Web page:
On a Personal Mission<p>In the science and medical world, Fajgenbaum lives a dual existence: he is both researcher and subject, physician and patient. In July 2010, when he was a healthy and physically fit 25-year-old finishing medical school, he began living through what would become a recurring, unprovoked, and overzealous immune response that repeatedly almost killed him.</p><p>His lymph nodes were inflamed; his liver, kidneys, and bone marrow were faltering; and he was dead tired all the time. At first his doctors mistook his mysterious illness for lymphoma, but his inflamed lymph nodes were merely a red herring. A month after his initial hospitalization, pathologists at Mayo Clinic finally diagnosed him with idiopathic multicentric Castleman disease—a particularly ruthless form of a class of lymph node disorders that doesn't just attack one part of the body, but many, and has no known cause. It's a rare diagnosis within an already rare set of disorders. Only about 1,500 Americans a year receive the same diagnosis. </p><p>Without many options for treatment, Fajgenbaum underwent recurring rounds of chemotherapy. Each time, the treatment would offer temporary respite from Castleman symptoms, but bring the full spate of chemotherapy side effects. And it wasn't a sustainable treatment for the long haul. Regularly dousing a person's cells in unmitigated toxicity was about as elegant a solution to Fajgenbaum's disease as bulldozing a house in response to a toaster fire. The fire might go out (though not necessarily), but the house would be destroyed.</p><p>A swirl of exasperation and doggedness finally propelled Fajgenbaum to take on a crucial question himself: Among all of the already FDA-approved drugs on the market, was there something out there, labeled for another use, that could beat back Castleman disease and that he could tolerate long-term? After months of research, he discovered the answer: sirolimus, a drug normally prescribed to patients receiving a kidney transplant, could be used to suppress his overactive immune system with few known side effects to boot.</p><p>Fajgenbaum became hellbent on devoting his practice and research to making similar breakthroughs for others. He founded the Castleman Disease Collaborative Network, to coordinate the research of others studying this bewildering disease, and directs a laboratory consumed with studying cytokine storms—out-of-control immune responses characterized by the body's release of cytokines, proteins that the immune system secretes and uses to communicate with and direct other cells. </p><p>In the spring of 2020, when cytokine storms emerged as a hallmark of the most severe and deadly cases of COVID-19, Fajgenbaum's ears perked up. Although SARS-CoV-2 itself was novel, Fajgenbaum already had almost a decade of experience battling the most severe biological forces it brought. Only this time, he thought, it might actually be easier to pinpoint a treatment—unlike Castleman disease, which has no known cause, at least here a virus was clearly the instigator. </p>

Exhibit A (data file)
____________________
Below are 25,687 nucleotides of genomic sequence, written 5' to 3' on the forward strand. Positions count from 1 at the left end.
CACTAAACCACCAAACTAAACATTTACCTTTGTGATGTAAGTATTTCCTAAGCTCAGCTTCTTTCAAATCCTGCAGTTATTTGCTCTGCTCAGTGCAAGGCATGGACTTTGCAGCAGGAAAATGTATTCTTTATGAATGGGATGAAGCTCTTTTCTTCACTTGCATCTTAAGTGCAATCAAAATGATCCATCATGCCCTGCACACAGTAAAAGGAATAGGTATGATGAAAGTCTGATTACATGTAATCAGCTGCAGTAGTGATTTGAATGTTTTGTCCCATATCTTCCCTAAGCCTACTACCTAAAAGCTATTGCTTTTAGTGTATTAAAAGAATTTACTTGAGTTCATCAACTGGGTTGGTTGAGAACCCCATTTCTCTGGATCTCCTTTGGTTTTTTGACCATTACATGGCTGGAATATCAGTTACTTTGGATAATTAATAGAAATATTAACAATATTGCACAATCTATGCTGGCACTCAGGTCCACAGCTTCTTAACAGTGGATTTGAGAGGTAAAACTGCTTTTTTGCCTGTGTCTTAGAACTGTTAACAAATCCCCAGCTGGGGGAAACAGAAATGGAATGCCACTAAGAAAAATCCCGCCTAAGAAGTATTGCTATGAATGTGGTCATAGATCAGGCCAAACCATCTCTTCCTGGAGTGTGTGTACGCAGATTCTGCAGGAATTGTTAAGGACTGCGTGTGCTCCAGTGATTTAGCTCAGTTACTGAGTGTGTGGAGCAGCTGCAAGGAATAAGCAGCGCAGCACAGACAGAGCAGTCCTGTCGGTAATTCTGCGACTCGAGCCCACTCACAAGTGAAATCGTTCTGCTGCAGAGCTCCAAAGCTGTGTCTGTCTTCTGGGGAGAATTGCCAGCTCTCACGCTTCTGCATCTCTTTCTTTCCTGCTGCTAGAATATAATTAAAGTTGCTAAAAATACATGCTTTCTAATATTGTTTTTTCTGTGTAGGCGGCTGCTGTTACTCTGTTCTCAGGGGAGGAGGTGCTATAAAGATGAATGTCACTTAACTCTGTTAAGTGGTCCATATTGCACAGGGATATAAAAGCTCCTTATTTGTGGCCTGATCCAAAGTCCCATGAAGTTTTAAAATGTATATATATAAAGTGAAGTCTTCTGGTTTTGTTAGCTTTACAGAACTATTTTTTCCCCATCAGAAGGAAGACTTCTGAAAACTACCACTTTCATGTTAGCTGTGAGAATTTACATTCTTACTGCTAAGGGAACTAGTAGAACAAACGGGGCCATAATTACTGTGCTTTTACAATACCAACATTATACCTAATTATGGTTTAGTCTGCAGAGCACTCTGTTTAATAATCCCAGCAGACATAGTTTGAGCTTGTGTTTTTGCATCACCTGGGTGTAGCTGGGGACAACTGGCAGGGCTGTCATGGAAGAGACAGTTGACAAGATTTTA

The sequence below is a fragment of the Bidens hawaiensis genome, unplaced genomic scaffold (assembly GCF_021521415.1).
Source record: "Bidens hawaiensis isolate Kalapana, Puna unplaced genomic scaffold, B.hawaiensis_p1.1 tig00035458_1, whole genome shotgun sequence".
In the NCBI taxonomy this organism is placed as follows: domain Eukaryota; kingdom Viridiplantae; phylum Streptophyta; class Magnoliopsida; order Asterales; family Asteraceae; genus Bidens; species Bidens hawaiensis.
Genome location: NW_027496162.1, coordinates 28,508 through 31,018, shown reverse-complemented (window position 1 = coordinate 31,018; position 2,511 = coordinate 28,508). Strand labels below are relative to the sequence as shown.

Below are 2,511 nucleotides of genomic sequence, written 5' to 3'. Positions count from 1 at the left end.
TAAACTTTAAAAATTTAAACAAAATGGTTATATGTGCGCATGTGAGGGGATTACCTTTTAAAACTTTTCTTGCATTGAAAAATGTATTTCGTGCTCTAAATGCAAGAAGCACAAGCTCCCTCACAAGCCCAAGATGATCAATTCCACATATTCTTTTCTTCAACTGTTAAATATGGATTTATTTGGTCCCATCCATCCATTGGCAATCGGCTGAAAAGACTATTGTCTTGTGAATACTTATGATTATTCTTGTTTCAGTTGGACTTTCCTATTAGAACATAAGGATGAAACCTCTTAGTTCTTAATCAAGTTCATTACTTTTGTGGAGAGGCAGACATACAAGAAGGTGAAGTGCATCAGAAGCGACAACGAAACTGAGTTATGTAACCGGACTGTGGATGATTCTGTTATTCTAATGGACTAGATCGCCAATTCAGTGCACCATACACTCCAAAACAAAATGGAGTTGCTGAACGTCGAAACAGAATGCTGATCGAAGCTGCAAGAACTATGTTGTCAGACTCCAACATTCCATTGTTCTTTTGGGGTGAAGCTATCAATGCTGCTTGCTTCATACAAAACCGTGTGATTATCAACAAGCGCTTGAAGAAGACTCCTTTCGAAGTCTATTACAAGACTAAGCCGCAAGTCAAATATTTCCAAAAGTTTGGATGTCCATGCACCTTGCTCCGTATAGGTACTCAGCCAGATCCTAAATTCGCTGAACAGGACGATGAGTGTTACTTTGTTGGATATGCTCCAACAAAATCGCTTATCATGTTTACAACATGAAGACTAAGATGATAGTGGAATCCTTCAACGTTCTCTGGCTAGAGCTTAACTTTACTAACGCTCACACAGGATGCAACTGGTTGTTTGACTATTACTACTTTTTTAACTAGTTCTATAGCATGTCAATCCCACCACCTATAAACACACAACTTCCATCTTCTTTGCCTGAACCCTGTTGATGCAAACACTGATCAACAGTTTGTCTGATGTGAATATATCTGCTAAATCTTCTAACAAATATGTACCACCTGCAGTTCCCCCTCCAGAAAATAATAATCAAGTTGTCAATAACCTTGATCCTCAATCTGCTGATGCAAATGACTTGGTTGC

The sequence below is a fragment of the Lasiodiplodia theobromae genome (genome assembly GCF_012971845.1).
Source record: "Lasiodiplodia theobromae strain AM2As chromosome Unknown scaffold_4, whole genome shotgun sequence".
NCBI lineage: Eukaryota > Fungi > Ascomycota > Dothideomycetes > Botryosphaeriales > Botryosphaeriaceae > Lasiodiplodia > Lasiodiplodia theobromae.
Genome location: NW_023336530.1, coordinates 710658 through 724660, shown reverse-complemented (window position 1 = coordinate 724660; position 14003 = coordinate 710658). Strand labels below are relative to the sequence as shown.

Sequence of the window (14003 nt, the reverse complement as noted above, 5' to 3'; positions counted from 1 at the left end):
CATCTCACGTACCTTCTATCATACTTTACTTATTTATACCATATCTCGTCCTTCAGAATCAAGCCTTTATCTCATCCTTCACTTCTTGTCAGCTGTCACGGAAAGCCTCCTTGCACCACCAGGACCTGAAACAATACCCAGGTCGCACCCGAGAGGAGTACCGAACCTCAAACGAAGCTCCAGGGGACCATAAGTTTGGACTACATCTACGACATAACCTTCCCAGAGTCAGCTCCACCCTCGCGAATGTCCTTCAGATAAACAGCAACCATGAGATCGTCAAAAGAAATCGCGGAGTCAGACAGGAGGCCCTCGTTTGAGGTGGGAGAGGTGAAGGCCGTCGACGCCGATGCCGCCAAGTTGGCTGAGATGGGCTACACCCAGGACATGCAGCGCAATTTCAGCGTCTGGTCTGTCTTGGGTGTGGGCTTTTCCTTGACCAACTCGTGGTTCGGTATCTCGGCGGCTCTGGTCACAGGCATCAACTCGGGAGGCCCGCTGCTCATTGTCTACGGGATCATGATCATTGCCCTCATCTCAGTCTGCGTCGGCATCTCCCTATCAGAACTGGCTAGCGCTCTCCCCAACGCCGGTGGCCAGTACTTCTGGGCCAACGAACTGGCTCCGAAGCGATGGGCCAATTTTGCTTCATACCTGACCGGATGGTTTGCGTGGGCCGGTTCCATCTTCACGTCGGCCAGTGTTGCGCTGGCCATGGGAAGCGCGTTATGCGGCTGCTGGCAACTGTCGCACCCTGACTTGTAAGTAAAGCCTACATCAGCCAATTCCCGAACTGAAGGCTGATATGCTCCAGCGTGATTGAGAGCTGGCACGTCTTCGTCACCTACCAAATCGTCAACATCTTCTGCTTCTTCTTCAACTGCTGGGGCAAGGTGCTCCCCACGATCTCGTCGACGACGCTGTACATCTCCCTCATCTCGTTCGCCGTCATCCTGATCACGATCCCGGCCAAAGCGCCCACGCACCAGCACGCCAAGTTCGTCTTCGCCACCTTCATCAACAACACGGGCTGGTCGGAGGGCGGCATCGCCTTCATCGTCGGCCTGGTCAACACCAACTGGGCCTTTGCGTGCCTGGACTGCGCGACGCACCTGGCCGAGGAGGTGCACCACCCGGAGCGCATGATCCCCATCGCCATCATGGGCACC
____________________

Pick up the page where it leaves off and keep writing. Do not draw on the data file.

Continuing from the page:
Thinking Beyond COVID<p>The week of March 13, when the World Health Organization declared COVID-19 a pandemic, Fajgenbaum found himself hoping that someone would make the same connection and apply the research to COVID. "Then like a minute later I was like, 'Why am I hoping that someone, somewhere, either follows our footsteps, or has a similar background to us? Maybe we just need to do it," he says. And the CORONA Project was born—first as a 10-day exercise, and later as the robust, interactive tool it now is. </p><p>All of the 400 treatments in the CORONA database are examples of repurposed drugs, or off-label uses: physicians are prescribing drugs to treat COVID that have been approved for a different disease. There are no bonafide COVID treatments, only inferences. The goal for people like Fajgenbaum and Stone is to identify potential treatments for further study and eventual official approval, so that physicians can treat the disease with a playbook in hand. When it works, drug repurposing opens up a way to move quickly: A range of treatments could be available to patients within just a few years of a totally new virus entering our reality compared with the 12 - 19 years new drug development takes.</p><p>"Companies for many decades have explored the use of their products for not just a single indication but often for many indications," says Stone. "'Supplemental approvals' are all essentially examples of drug repurposing, we just didn't call it that. The challenge, I think, is to explore those opportunities more comprehensively and systematically to really try to understand the full breadth of potential activity of any drug or molecule."</p>